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Discussion Starter · #1 ·
I saw this cool "tribute" gun on another forum, I thought I would enjoy attempting to build one of these myself.



so the idea is to recreate the look of the cavalry carbines of the late 19th century

The Spencer



The Sharps



The Springfield Trapdoor



Key elements:
semi-crescent butt plate - Ruger 10/22 already has
short barrel - ditto
barrel band - ditto
straight grip - we can modify
tapered forend - we can modify
saddle ring - we will add
slings - we will add
 

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Discussion Starter · #2 ·
So I began searching for an affordable 10/22

didn't take long and I was able to score a 2013 vintage 10/22 for a very reasonable price, and it came with an extra stock!

 

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Discussion Starter · #3 ·
The first step is collecting the necessary parts. I have the gun and the stock (which is made of either maple or birch)

I found this set of slings from a Enfield No.1 Mk3, I'll modify the front one to fit the Rugers barrel band and the rear will get inletted into the butt stock



I bought this handmade 1" leather sling on ebay.



I didn't care for the sliver Chicago bolts, so I bought some brass ones

 

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Discussion Starter · #4 ·
I was planning on building a custom saddle ring, but I was lucky enough to pick up this one from a Krag-Jorgensen Carbine



I went shopping on the Bolt Depot and picked up some oval head screws for the butt plate, saddle ring and rear sling



I also found this rear sight, I think it's from a Winchester .22 (model 67??)



The guy who inspired this build installed an extended mag release, because it sort of resembles the lever used to open the action of some of the old carbines, so I got one too

 

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Hey TINCAN,

We will be here , waiting and watching to see the progress and finished product.

Cool project.



Jim
 

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Discussion Starter · #7 ·
I decided to use this stock for this project, it was the ugliest of the 5 that I had collected.

Notice the splotchy finish, both birch & maple are notorious for resisting stain (which will make refinishing a challenge).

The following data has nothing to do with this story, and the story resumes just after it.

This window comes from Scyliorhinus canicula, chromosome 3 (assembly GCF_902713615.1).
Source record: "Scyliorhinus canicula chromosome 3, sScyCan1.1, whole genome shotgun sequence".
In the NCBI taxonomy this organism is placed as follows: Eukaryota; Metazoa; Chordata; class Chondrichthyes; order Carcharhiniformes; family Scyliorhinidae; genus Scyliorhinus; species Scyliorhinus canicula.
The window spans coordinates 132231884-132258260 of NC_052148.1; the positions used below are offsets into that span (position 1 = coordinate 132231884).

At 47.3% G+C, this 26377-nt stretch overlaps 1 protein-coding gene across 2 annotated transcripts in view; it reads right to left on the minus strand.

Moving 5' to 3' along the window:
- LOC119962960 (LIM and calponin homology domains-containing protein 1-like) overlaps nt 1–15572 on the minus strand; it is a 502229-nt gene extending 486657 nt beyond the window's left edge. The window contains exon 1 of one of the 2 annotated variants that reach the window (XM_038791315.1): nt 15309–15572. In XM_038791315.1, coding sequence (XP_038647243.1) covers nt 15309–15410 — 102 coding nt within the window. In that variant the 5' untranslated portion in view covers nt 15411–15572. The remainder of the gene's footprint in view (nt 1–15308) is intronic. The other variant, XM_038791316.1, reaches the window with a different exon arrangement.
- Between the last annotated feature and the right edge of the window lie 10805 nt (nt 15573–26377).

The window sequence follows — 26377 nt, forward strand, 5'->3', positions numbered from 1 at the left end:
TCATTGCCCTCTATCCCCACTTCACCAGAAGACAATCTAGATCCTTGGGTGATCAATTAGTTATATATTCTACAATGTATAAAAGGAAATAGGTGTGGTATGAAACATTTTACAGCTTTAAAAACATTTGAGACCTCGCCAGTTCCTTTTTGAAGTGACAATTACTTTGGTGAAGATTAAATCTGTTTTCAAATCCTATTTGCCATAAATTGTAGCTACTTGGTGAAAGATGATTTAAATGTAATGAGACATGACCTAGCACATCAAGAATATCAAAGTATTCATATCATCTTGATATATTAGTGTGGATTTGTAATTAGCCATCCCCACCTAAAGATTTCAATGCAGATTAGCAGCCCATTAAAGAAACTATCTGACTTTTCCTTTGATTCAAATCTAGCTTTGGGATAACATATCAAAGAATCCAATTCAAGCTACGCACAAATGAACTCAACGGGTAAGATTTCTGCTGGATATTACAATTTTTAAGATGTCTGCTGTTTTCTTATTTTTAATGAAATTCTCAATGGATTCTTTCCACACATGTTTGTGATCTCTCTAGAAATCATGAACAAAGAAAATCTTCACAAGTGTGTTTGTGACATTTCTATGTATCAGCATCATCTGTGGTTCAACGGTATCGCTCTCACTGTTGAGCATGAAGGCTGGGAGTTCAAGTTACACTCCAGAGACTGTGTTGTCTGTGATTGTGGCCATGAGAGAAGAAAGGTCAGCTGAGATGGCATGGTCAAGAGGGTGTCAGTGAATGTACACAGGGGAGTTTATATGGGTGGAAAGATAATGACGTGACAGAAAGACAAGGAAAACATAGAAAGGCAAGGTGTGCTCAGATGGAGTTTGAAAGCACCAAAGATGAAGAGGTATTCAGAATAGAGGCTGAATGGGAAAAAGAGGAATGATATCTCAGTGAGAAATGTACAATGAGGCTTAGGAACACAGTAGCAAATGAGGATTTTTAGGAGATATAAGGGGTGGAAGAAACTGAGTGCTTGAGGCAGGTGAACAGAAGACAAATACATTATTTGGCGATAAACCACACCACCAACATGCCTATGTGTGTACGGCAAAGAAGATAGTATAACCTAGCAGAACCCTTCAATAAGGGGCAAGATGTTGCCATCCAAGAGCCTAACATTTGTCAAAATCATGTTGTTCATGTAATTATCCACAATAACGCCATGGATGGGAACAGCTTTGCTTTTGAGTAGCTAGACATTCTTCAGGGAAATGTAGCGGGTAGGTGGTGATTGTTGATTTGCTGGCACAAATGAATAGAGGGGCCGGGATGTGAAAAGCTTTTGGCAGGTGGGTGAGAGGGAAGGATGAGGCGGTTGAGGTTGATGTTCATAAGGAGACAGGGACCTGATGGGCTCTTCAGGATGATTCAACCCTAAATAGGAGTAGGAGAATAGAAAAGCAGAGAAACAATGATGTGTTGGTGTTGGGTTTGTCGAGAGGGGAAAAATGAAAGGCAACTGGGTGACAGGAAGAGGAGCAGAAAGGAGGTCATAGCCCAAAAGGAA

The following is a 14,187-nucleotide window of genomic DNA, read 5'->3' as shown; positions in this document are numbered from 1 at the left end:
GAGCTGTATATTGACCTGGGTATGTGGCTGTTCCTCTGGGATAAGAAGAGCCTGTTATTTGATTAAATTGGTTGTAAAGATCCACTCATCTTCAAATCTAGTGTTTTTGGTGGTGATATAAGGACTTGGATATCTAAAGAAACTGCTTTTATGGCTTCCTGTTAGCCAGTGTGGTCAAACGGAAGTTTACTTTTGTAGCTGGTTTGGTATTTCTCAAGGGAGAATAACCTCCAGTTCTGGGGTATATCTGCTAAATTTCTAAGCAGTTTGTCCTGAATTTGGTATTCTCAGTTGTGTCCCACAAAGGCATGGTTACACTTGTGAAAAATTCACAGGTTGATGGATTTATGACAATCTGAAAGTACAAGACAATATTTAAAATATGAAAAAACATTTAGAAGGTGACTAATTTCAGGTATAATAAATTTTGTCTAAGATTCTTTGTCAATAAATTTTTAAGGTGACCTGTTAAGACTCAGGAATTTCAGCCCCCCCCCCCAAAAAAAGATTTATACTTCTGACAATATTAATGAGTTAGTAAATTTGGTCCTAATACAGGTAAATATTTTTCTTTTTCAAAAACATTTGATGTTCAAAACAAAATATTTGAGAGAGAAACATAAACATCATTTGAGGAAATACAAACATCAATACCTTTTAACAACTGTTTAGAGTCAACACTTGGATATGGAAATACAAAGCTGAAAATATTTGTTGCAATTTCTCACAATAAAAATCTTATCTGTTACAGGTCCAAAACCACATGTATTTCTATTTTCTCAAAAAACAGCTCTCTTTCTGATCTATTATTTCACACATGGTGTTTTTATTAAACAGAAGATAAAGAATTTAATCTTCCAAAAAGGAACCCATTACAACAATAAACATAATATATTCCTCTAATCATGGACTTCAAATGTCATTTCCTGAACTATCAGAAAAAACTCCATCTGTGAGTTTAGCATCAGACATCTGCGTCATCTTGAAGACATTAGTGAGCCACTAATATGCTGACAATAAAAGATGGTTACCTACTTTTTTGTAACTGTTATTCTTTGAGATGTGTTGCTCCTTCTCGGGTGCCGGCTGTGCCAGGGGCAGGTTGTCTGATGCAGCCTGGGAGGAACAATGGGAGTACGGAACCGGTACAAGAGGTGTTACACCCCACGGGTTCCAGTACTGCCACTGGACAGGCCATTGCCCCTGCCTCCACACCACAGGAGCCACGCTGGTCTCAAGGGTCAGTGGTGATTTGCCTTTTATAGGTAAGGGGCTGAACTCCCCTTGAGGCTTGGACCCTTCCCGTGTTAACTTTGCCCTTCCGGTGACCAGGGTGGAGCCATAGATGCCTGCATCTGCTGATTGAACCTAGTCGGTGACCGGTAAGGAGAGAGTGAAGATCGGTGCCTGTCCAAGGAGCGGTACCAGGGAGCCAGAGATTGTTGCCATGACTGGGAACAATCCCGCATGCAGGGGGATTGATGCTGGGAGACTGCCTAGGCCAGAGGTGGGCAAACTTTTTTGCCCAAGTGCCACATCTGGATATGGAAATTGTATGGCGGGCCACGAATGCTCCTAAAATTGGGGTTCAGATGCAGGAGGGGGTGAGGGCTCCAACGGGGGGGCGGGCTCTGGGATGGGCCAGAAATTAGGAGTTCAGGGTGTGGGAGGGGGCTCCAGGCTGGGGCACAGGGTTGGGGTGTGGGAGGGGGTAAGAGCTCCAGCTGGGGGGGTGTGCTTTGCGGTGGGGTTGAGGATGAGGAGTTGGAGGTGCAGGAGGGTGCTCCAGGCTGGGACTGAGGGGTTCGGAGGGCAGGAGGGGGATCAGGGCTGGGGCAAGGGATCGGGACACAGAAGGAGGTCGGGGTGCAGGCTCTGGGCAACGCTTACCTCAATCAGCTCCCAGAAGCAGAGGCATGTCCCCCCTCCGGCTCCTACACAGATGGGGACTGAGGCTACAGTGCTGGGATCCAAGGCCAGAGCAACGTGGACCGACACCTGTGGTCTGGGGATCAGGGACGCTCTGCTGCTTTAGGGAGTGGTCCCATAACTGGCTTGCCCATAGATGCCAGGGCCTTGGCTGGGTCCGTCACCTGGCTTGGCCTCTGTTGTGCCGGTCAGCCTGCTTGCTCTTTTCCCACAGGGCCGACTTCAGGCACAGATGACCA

I removed the butt plate (to prevent it from getting scratched) and mounted the stock in my vice. Time to start making saw dust

The first task is to remove the pistol grip with a wood saw

 

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Discussion Starter · #8 ·
Using a straight edge we can see that we have a lot of material to remove.



We'll need to remove some from the sides as well



progress



 

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Discussion Starter · #9 ·
After much rasping, filing and sanding we have it close, the tape is for the modification to the fore end



I then cut flutes in the front of the comb, I may remove a little more material in front of the comb to accentuate it more


 

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Looking Good.

Question.....do you ever use a Random Orbital sander?





Jim
 

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Discussion Starter · #11 ·

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Tommycourt
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I am really anxious to see how this turns out. It would really be great if you can get a real good clone with the one you are rebuilding. It takes a lot of time and attention but when done, I think you will have a real beauty on your hands. Good luck and keep up the good work. Please keep us posted with pics as you progress.

Tommy
 

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Tincan, this is beyond interesting, it's fascinating. Please continue the detailed-with-photos story.

[I am also pleased that I can read&watch this with no urge to try it myself. 40 years ago I might have made a real mess.]
 

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Discussion Starter · #14 ·
thanks guys, I will definitely keep you posted on the progress, in fact here is some more:

Following Hipshot's instructions I start on the fore end by marking a line and then cutting the line in with a fine tooth saw



I then start rasping, filing and sanding





The final cut is made with a wood chisel



Almost fits perfect, we'll clean it up a bit more and then taper the end considerably

 

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Discussion Starter · #15 ·
Now we mark a line to start changing the taper to the rear of the barrel band



Some rough guidelines, don't worry, I am not removing all of the material outside of the lines, I am just using the lines to remind me not to remove too much inside the lines.



I started with the rasp

 

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Discussion Starter · #16 ·
Then went to the file



Then I started on the nose, I drew a line and began tapering the fore tip



but I forgot I wanted to shorten it, so I cut 1" off the end and trued it up with my disc sander


 

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Discussion Starter · #17 ·
Then I worked the nose, tapering it and rounding the edges



 

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Fascinating! Keep up the good work!
 

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Discussion Starter · #19 ·
Here is a picture of the stock next to an unmodified one, it appears to be a lot shorter, even though we only removed 1 inch



 

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That final photo helps some, but the whole sequence scares me. I keep thinking "Oh, no, Mr. Bill."
 
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